Am I worthy? Lesson 1 in Vulnerability

What does it take to be truly vulnerable?

Posted Jan 24, 2012

When I chose my "One word" for 2012 I knew that it wasn't going to be easy.  I know myself and how impossibly stubborn I can be and I knew that vulnerability was going to have to beat me over the head a few times before I started to understand.  I wasn't quite sure when I was going to have to learn my first lesson, but it happened to me this morning while having breakfast with my friend.

You know someone is your friend when they can look you dead in the eyes before you have had your first sip of coffee and ask: "Do you think that you are worthy of a genuine connection?".  As I half-choked/half-swallowed my coffee down I could feel my eyes fill with water.

"Pardon me?"

"Do you think that you are worthy of connection"?  She repeated without wavering.

Thankfully the time that it took me to catch my breath allowed me to think of my honest answer.  In those few seconds I realized something important - answering 'no' didn't scare me - answering 'yes' did.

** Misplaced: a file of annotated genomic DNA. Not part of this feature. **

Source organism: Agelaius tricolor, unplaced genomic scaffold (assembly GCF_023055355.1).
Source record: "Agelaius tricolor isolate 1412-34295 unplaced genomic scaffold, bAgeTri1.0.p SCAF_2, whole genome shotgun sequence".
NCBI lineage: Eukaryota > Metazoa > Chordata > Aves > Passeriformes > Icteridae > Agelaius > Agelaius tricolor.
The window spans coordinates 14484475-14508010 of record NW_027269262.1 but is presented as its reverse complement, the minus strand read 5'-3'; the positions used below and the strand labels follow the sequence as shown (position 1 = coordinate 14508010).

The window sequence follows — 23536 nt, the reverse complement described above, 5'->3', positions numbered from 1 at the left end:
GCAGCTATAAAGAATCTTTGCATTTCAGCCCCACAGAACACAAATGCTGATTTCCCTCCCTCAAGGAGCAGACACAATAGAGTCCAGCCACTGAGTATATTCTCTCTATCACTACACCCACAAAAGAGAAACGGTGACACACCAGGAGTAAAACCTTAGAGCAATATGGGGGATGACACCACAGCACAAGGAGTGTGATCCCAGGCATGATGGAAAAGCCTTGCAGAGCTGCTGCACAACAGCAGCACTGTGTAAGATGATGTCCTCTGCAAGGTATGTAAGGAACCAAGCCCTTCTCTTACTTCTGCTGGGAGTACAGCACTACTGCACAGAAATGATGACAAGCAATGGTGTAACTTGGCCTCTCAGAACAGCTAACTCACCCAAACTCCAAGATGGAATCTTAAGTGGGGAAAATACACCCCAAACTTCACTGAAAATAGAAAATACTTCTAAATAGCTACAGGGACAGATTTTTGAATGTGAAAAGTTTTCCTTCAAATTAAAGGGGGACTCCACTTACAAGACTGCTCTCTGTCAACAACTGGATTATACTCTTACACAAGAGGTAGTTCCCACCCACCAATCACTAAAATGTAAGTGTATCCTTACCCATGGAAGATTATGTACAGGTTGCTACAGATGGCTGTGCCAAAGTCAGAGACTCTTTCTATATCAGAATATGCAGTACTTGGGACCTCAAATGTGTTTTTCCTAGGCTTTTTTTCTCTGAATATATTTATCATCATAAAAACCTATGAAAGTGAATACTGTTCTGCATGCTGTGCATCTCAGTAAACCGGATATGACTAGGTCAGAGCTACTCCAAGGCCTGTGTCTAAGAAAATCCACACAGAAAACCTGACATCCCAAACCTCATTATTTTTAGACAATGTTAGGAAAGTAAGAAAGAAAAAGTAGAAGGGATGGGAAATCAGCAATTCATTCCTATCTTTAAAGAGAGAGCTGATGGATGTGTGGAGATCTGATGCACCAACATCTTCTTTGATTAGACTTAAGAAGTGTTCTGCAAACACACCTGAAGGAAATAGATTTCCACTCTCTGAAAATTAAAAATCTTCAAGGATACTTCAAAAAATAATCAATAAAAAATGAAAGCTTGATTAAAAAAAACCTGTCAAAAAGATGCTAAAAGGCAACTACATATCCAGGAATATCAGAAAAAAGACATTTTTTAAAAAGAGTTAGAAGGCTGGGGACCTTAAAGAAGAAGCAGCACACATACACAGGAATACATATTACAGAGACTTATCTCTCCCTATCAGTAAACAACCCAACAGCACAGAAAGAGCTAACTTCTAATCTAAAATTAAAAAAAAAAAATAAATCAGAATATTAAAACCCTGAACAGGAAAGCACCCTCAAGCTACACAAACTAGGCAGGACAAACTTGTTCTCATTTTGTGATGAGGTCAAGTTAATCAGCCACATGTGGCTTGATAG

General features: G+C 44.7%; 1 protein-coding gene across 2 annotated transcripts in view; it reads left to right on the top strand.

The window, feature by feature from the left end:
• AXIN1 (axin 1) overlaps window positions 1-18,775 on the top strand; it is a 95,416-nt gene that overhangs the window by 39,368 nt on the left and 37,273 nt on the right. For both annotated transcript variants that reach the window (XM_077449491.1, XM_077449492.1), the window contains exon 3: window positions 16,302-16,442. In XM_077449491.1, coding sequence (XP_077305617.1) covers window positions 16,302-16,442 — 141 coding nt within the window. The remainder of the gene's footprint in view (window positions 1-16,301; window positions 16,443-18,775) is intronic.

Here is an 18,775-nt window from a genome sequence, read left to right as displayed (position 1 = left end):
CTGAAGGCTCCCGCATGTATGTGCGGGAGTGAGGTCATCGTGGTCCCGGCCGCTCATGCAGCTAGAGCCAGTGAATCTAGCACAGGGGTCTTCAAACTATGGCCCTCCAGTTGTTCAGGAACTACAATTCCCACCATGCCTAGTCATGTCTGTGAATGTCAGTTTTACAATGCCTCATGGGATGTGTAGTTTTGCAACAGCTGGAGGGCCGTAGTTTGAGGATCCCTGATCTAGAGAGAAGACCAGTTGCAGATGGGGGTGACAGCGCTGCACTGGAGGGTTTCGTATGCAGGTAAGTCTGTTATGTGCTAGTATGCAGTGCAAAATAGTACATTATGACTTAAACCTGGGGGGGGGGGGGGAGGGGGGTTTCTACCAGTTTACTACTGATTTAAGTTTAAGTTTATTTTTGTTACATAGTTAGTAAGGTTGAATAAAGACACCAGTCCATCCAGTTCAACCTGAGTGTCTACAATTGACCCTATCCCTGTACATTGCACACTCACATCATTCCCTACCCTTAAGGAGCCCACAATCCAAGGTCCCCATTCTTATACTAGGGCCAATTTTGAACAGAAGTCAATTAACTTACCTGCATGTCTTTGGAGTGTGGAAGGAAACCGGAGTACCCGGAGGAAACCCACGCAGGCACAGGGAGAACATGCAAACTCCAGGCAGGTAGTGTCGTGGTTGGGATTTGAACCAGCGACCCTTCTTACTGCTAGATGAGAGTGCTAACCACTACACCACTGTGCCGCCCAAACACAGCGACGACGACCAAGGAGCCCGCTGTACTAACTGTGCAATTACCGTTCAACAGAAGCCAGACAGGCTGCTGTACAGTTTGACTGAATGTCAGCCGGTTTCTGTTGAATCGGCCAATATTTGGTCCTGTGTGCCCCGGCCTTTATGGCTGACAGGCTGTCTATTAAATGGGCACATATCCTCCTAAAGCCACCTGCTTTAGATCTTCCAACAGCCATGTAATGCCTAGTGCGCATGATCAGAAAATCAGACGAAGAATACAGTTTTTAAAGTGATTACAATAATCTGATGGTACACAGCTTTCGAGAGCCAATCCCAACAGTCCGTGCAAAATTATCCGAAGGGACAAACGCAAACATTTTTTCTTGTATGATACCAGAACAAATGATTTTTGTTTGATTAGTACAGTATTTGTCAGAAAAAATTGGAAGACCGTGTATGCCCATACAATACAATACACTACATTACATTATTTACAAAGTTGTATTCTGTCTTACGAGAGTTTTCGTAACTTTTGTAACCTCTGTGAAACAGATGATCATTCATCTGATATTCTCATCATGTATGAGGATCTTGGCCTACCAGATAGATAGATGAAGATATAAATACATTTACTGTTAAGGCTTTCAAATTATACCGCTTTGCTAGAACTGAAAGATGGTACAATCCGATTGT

I know what 'no' feels like.  I have lived 'no' for the vast majority of my life.  'No' is not a picnic and in fact it down right sucks.  But it's familiar... almost comfortable.  'Yes' on the other hand is brand new territory, and like a kid learning to ride a bike  I am a little wobbly. 

I don't think that I need to describe what 'no' feels like.  Who out there hasn't felt shame and fear when thinking "I'm not _____ enough"?  I've even thought it when people were giving me a compliment.  My internal dialogue would drown them out thinking "If they knew what I was REALLY like...they wouldn't be saying that".

Thinking and acting like that just feels terrible.  It reminds me of when I used to smoke cigarettes.  When I was a smoker I was a great smoker.  I savoured every single drag of that cigarette.  Until one day I didn't.  I rationally knew that smoking was terrible for me and that every seemingly glorious inhale could be killing me on the inside.  That's when I knew I wasn't a smoker anymore.  It didn't happen over night, but I finally got to the point where having just one drag made me sick to my stomach.  I know the process of moving into vulnerability and into genuine connection will be similar to quitting smoking.  I have only just realized that I don't feel like I'm a 'no' anymore and the thought of feeling that way again makes me a little sick to my stomach.